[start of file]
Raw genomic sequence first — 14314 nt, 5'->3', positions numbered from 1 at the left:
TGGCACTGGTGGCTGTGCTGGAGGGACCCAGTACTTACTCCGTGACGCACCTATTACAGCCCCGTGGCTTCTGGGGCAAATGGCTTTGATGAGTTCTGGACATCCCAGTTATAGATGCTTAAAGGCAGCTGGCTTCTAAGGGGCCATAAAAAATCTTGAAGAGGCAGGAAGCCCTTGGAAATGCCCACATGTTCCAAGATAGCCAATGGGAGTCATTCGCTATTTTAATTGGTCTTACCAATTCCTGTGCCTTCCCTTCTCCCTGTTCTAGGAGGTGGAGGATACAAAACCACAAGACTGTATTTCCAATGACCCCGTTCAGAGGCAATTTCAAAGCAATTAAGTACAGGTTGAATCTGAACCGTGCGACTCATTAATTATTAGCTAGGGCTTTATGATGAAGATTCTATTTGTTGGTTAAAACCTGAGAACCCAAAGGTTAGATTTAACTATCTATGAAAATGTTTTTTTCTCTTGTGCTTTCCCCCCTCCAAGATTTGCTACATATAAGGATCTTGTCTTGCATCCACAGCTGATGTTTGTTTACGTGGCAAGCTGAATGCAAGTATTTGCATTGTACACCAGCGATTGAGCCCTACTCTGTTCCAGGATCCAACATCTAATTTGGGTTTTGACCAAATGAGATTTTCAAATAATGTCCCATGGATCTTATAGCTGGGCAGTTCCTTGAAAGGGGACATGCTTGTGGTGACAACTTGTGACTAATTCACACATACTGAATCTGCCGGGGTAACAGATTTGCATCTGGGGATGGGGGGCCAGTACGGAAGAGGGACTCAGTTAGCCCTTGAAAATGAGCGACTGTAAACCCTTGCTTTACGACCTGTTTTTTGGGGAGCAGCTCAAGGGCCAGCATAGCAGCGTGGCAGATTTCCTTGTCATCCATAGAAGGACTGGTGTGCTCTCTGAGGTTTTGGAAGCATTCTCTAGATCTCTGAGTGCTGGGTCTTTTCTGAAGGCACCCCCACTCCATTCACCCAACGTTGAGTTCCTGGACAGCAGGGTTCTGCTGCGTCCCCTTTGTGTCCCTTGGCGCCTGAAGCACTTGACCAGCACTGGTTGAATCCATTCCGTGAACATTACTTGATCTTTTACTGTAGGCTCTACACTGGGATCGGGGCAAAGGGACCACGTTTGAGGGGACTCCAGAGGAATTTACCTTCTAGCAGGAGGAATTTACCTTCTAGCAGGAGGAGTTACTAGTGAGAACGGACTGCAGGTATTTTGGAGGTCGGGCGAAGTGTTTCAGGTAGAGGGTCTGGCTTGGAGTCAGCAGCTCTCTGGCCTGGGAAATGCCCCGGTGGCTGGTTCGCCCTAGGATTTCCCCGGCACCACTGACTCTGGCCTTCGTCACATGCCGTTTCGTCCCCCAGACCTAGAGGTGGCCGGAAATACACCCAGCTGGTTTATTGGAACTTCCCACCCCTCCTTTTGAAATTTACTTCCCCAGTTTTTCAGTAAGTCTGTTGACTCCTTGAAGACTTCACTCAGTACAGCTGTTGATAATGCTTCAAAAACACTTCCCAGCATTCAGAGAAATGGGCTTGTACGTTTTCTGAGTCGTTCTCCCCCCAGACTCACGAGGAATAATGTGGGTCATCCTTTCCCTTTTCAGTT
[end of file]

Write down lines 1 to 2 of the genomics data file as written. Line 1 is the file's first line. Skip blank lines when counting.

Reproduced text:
Raw genomic sequence first — 14314 nt, 5'->3', positions numbered from 1 at the left:
TGGCACTGGTGGCTGTGCTGGAGGGACCCAGTACTTACTCCGTGACGCACCTATTACAGCCCCGTGGCTTCTGGGGCAAATGGCTTTGATGAGTTCTGGACATCCCAGTTATAGATGCTTAAAGGCAGCTGGCTTCTAAGGGGCCATAAAAAATCTTGAAGAGGCAGGAAGCCCTTGGAAATGCCCACATGTTCCAAGATAGCCAATGGGAGTCATTCGCTATTTTAATTGGTCTTACCAATTCCTGTGCCTTCCCTTCTCCCTGTTCTAGGAGGTGGAGGATACAAAACCACAAGACTGTATTTCCAATGACCCCGTTCAGAGGCAATTTCAAAGCAATTAAGTACAGGTTGAATCTGAACCGTGCGACTCATTAATTATTAGCTAGGGCTTTATGATGAAGATTCTATTTGTTGGTTAAAACCTGAGAACCCAAAGGTTAGATTTAACTATCTATGAAAATGTTTTTTTCTCTTGTGCTTTCCCCCCTCCAAGATTTGCTACATATAAGGATCTTGTCTTGCATCCACAGCTGATGTTTGTTTACGTGGCAAGCTGAATGCAAGTATTTGCATTGTACACCAGCGATTGAGCCCTACTCTGTTCCAGGATCCAACATCTAATTTGGGTTTTGACCAAATGAGATTTTCAAATAATGTCCCATGGATCTTATAGCTGGGCAGTTCCTTGAAAGGGGACATGCTTGTGGTGACAACTTGTGACTAATTCACACATACTGAATCTGCCGGGGTAACAGATTTGCATCTGGGGATGGGGGGCCAGTACGGAAGAGGGACTCAGTTAGCCCTTGAAAATGAGCGACTGTAAACCCTTGCTTTACGACCTGTTTTTTGGGGAGCAGCTCAAGGGCCAGCATAGCAGCGTGGCAGATTTCCTTGTCATCCATAGAAGGACTGGTGTGCTCTCTGAGGTTTTGGAAGCATTCTCTAGATCTCTGAGTGCTGGGTCTTTTCTGAAGGCACCCCCACTCCATTCACCCAACGTTGAGTTCCTGGACAGCAGGGTTCTGCTGCGTCCCCTTTGTGTCCCTTGGCGCCTGAAGCACTTGACCAGCACTGGTTGAATCCATTCCGTGAACATTACTTGATCTTTTACTGTAGGCTCTACACTGGGATCGGGGCAAAGGGACCACGTTTGAGGGGACTCCAGAGGAATTTACCTTCTAGCAGGAGGAATTTACCTTCTAGCAGGAGGAGTTACTAGTGAGAACGGACTGCAGGTATTTTGGAGGTCGGGCGAAGTGTTTCAGGTAGAGGGTCTGGCTTGGAGTCAGCAGCTCTCTGGCCTGGGAAATGCCCCGGTGGCTGGTTCGCCCTAGGATTTCCCCGGCACCACTGACTCTGGCCTTCGTCACATGCCGTTTCGTCCCCCAGACCTAGAGGTGGCCGGAAATACACCCAGCTGGTTTATTGGAACTTCCCACCCCTCCTTTTGAAATTTACTTCCCCAGTTTTTCAGTAAGTCTGTTGACTCCTTGAAGACTTCACTCAGTACAGCTGTTGATAATGCTTCAAAAACACTTCCCAGCATTCAGAGAAATGGGCTTGTACGTTTTCTGAGTCGTTCTCCCCCCAGACTCACGAGGAATAATGTGGGTCATCCTTTCCCTTTTCAGTT